AC Milan are fresh off of a 3-1 defeat to Napoli at the San Paolo this past weekend, with many of the same issues continuing to plague the team. Poor defending, a multitude of individual errors and an overall lack of direction were evident once again in this makeshift Milan side.
New manager Clarence Seedorf undoubtedly understood the magnitude of the job he would be taking over, given his 11 years spent as an essential player on one of the most consistently successful sides in the world. Yet even he must be surprised by just how far 11th-place Milan have fallen.
There is no shame in losing to Napoli in Naples, as third-place Napoli have shown themselves to be one of the up-and-coming sides in Europe with their displays in the Champions League and Italy this year. Yet through six games (four Serie A and two Coppa Italia) under Seedorf, the team's performances have not changed drastically from the dreadful earlier days of the season.
Seedorf brought about a new formation, the 4-2-3-1, to replace former manager Max Allegri's defensive, conservative approach on the field. The idea behind the 4-2-3-1 is that it encourages dynamic, open attacking play.
The question, however, is whether Milan currently have the personnel to make it work.
The center-backs on this squad are frankly below average, with the lone exception being Adil Rami. Philippe Mexes is simply no longer good enough to start, let alone captain Milan, while Daniele Bonera, Cristian Zaccardo and Matias Silvestre do not belong at this level. Cristian Zapata could be useful as a backup, but not when relied upon to start week in and week out.
The defense remains the most pressing need that Seedorf must fix in the summer transfer window. Mattia De Sciglio, at 21, is still learning the trade and is not consistent right now. With time, however, he and Ignazio Abate can form a potent wing-back duo.
The "2" in the 4-2-3-1, or the pivot/defensive midfield roles, have been occupied mostly by Nigel de Jong and Riccardo Montolivo. Michael Essien started his first match for Milan in Naples, but was ineffective, mostly due to a lack of pace at this stage of his career. Right now, de Jong is the only consistent option here, with Montolivo going through a tough year.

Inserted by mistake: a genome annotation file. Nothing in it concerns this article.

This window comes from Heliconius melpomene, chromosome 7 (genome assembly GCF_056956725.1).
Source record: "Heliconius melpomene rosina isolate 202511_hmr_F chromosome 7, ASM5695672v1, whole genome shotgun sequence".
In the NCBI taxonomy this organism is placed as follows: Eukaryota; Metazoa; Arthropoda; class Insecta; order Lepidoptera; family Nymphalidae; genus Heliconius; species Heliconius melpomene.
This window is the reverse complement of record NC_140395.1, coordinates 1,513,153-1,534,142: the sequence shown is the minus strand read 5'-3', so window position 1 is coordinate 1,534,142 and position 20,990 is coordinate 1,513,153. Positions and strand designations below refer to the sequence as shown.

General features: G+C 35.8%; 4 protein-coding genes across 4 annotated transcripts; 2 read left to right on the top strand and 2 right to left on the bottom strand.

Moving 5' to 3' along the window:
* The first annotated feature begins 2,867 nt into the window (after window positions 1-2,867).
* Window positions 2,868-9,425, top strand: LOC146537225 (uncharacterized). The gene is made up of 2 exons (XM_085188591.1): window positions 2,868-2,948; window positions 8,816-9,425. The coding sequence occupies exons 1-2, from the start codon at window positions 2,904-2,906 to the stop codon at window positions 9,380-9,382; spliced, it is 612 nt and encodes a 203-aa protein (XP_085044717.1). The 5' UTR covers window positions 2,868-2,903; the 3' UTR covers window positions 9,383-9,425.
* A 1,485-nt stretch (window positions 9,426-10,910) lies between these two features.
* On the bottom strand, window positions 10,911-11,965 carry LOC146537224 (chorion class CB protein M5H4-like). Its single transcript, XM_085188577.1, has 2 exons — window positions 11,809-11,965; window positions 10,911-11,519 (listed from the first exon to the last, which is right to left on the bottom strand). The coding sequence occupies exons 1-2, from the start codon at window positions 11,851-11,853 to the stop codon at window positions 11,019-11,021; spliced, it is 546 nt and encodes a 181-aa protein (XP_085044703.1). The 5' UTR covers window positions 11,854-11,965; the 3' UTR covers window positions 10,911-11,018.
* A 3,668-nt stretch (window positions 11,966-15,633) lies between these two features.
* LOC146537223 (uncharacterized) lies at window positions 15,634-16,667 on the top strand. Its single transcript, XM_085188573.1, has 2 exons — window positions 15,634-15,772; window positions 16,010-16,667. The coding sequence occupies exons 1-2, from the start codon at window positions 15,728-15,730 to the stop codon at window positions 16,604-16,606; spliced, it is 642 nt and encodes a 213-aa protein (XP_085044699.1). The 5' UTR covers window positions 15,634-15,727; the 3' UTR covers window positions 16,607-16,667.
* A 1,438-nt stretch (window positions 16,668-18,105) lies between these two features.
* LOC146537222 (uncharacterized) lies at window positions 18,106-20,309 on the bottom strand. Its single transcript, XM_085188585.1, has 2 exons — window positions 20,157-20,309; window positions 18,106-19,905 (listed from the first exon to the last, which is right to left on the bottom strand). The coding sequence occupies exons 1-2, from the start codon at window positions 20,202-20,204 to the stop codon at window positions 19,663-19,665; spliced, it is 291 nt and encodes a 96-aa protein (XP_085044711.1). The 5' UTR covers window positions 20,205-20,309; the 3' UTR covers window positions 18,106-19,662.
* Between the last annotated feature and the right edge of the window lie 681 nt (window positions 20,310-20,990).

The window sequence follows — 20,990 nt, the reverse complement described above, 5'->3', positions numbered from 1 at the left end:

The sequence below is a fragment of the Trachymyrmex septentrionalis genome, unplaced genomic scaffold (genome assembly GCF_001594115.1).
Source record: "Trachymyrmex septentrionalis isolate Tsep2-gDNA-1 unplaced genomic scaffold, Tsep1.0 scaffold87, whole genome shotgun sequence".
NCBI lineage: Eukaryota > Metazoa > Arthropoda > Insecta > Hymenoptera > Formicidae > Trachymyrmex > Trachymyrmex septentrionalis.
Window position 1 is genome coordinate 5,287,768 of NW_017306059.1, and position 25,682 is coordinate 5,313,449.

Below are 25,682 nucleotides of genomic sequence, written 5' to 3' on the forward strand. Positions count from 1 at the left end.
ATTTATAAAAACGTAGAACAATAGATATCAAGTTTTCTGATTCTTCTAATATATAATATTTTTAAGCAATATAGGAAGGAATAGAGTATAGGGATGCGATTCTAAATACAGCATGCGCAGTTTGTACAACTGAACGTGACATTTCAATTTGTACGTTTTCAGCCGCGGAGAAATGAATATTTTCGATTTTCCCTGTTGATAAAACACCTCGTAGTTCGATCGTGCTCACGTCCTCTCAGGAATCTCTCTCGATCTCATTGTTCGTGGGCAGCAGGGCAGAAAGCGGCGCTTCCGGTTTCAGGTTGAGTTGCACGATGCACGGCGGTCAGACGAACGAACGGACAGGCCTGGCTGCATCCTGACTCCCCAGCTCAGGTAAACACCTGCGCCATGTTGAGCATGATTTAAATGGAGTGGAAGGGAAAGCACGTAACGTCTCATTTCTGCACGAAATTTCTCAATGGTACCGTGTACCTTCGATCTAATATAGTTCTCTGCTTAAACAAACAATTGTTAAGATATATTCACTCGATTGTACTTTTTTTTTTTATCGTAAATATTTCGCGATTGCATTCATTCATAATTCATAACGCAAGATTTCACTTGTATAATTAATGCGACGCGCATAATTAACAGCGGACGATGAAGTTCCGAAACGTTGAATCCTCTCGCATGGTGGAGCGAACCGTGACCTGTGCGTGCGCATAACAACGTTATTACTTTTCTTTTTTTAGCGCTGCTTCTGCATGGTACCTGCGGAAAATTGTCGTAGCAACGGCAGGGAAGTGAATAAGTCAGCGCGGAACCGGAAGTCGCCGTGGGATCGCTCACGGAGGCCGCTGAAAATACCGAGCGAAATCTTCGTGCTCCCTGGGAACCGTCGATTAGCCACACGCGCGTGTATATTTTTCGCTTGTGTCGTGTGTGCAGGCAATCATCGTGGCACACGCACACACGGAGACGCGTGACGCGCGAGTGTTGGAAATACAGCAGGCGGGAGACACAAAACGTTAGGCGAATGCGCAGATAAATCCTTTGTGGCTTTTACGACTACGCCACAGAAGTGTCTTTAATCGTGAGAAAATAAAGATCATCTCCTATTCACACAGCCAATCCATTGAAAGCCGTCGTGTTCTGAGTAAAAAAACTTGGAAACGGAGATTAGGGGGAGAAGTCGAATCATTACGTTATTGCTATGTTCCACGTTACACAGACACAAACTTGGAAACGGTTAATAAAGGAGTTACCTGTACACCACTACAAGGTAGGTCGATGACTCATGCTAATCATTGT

The three attacking midfield positions, as well as the single forward, appear to be Milan's strength, especially with Stephan El Shaarawy returning from injury soon. El Sharaawy, Keisuke Honda, and one of Kaka, Adel Taarabt and Robinho can be played behind Mario Balotelli or Giampaolo Pazzini.
That being said, the team hasn't looked very menacing at all, apart from some individual moments of magic like Taarabt's opener this weekend. The squad is clearly in dire need of strengthening in the summer.
As such, it is fair to wonder if perhaps Milan would be better served playing a different formation that may suit their current personnel better. For example, a 4-1-2-1-2 may work, with both Pazzini and Balotelli able to play together in front of Honda or Kaka—and most importantly without Robinho in the side.
Unfortunately for Milan, there is no quick fix for the problems plaguing the side.
While the 4-2-3-1 looks good on paper, it hasn't produced the immediate rewards many were hoping for. Yet it may represent the best choice in order to give the squad experience with the formation heading into next season.
More than anything right now, Milan need to rid themselves of some deadweight on the squad and bring in players who fit the vision Seedorf has for this team. He will get that opportunity in just a few short months come summertime. What he does with that opportunity may well define his managerial career with Milan.